Julie Pace, AP Washington Bureau Chief, discusses President Trump's situation after his former personal lawyer pleaded guilty to multiple crimes, and his former campaign chairman became a convicted felon.
When the Watergate scandal drove Richard Nixon from the presidency 44 years ago, the Republican Party survived because its establishment leaders pushed back against his criminal behavior.
Sen. Barry Goldwater and others told him he lacked the votes to escape impeachment, and he resigned. His replacement, Vice President Gerald Ford, a decent and respected man, helped put the GOP back on course. In 1980, the party won the Oval Office again behind Ronald Reagan and then the two George Bushes, and re-established itself as part of the nation's historic framework.
But today, the old establishment has totally surrendered itself to the Party of Donald Trump, crumbling before the deliberate destruction of the ethical and moral standards of the Grand Old Party of Lincoln, Theodore Roosevelt, Eisenhower and Reagan.
Of the 16 Republican presidential hopefuls who challenged Mr. Trump for the party nomination in 2016, only one, Gov. John Kasich of Ohio, remains a viable party national figure standing up to the president as he distorts, disrupts and lies his way to otherwise unchallenged dominance in the ranks.
This overrated and hapless group of political weaklings, from Gov. Scott Walker of Wisconsin, Sen. Marco Rubio of Florida, Sen. Ted Cruz and former Gov. Rick Perry of Texas to former Gov. Chris Christie of New Jersey, former Sen. Rick Santorum of Pennsylvania and former Gov. Bobby Jindal of Louisiana, were mincemeat then to Trump's steamroller of reality-TV celebrity.
Trump's most conspicuous and most humiliated victim was former Florida Gov. Jeb Bush, the early frontrunner and supposed political heir of the party's family dynasty. Mr. Trump handily disposed of him as a "low-energy" coaster.
The other most prominent member of the party's establishment to sharply criticize President Trump, 2012 Republican presidential nominee Mitt Romney, was reduced to seeking a U.S. Senate seat from Utah and is a shadow of his former self as a governor of Massachusetts.
Mr. Trump's personally constructed takeover of the party came out of the blue, transforming it from an advocate of small government and fierce foreign policy into a powerhouse of racial division and phony populism with white supremacist tinges. Huge political rallies, in which he played on the lowest herd biases of the time, churned existing prejudices to a fever pitch.
In the general election, he parlayed general and gender hostility toward former Democratic first lady Hillary Clinton to an Electoral College victory that shocked the country and beyond. However, it fell 2.8 million votes short in the popular count, to Mr. Trump's lasting irritation.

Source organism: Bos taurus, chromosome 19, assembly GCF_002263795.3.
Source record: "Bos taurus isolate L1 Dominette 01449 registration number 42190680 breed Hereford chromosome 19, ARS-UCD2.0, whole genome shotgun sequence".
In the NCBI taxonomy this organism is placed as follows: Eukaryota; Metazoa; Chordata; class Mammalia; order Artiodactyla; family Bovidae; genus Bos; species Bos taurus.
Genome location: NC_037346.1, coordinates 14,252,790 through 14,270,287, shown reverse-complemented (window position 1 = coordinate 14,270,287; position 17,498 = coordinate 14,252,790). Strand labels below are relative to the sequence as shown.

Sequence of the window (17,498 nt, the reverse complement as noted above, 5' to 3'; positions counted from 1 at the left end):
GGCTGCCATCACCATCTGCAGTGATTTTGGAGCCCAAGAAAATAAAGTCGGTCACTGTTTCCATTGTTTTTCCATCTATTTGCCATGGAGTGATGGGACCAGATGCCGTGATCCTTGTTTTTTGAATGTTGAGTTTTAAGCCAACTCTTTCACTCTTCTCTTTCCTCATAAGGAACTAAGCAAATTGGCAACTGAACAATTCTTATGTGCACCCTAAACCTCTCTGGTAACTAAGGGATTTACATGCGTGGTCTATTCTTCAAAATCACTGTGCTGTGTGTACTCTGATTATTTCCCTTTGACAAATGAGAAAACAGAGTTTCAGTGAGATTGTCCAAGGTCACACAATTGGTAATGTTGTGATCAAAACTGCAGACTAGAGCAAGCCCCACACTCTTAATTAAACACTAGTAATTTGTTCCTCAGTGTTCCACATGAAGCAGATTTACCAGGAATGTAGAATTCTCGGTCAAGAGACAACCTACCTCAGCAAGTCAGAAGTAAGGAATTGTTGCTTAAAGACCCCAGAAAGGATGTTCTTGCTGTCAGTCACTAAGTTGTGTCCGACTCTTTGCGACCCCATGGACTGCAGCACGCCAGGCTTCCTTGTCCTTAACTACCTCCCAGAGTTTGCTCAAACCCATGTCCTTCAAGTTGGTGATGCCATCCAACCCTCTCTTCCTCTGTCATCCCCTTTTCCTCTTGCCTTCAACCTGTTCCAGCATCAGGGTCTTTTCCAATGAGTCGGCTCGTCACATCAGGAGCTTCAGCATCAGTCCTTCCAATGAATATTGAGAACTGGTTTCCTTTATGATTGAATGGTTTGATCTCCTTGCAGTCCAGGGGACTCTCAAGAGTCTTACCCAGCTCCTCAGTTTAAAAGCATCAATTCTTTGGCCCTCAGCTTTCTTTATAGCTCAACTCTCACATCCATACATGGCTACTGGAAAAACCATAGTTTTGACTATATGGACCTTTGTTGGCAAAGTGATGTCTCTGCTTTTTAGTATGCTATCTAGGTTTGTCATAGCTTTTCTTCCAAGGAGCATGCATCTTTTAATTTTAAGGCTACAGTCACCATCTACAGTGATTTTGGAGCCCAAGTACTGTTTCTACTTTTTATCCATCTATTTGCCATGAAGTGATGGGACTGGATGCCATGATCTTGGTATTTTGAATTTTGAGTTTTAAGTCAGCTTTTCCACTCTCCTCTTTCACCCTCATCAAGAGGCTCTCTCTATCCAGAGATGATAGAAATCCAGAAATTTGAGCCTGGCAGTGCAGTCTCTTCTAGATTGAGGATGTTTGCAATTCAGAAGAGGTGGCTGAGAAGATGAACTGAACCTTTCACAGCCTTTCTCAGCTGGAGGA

In the process, he muscled his way to party dominance despite GOP majorities in both House and Senate that soon fell in line rather than defy his demonstrated political clout. Yet they were unable or unwilling to deliver much on his major legislative proposals in his first year in office.
Thus, the Grand Old Party, which had successfully survived the Watergate scandal that drove Nixon from the Oval Office in disgrace, finds itself now with another beleaguered president whose tenure is imperiled by various allegations of political and personal misconduct. On Tuesday, his personal lawyer and fixer, Michael Cohen, pleaded guilty to having paid for the silence of porn actress Stormy Daniels and of Playboy model Karen McDougal, both of whom Mr. Trump is alleged to have had sex with. The payments — made, according to Mr. Cohen's plea, "at the direction of the candidate" — violated campaign finance law.
Also on Tuesday, Mr. Trump's campaign chairman, Paul Manafort, was convicted of eight counts of financial fraud.
Unlike in 1974, today there seems to be no Barry Goldwater figure of sufficient political or moral stature willing or able to go to Donald Trump to tell him the jig is up. Indeed, his loud and intense base of support around the country seems sufficient at this stage of the Mueller investigation against him to give him hope of political survival in the end.
Meanwhile, the president and his defense lawyers led by former New York Mayor Rudy Giuliani continue to argue there was "no collusion" by the Trump organization or administration with the Russian elections meddling, amid speculation President Trump may eventually resort to firing Mr. Mueller.
Such a step certainly would be widely seen as obstruction of justice and grounds for the impeachment Nixon in 1974 escaped only by resignation.
So the party finds itself potentially facing a re-run of that destructive episode, recovery from which might not be so easy with much of the party so hollowed out by the Trump phenomenon.
Hence the November midterm elections loom as much more important than usual, with turnout in both parties key to whether the Trump reign of chaos and mutual animosity will be halted, slowed or licensed to continue on its merry way for another two years.
Jules Witcover is a syndicated columnist and former long-time writer for The Baltimore Sun. His latest book is “The American Vice Presidency: From Irrelevance to Power” (Smithsonian Books). His email is firstname.lastname@example.org.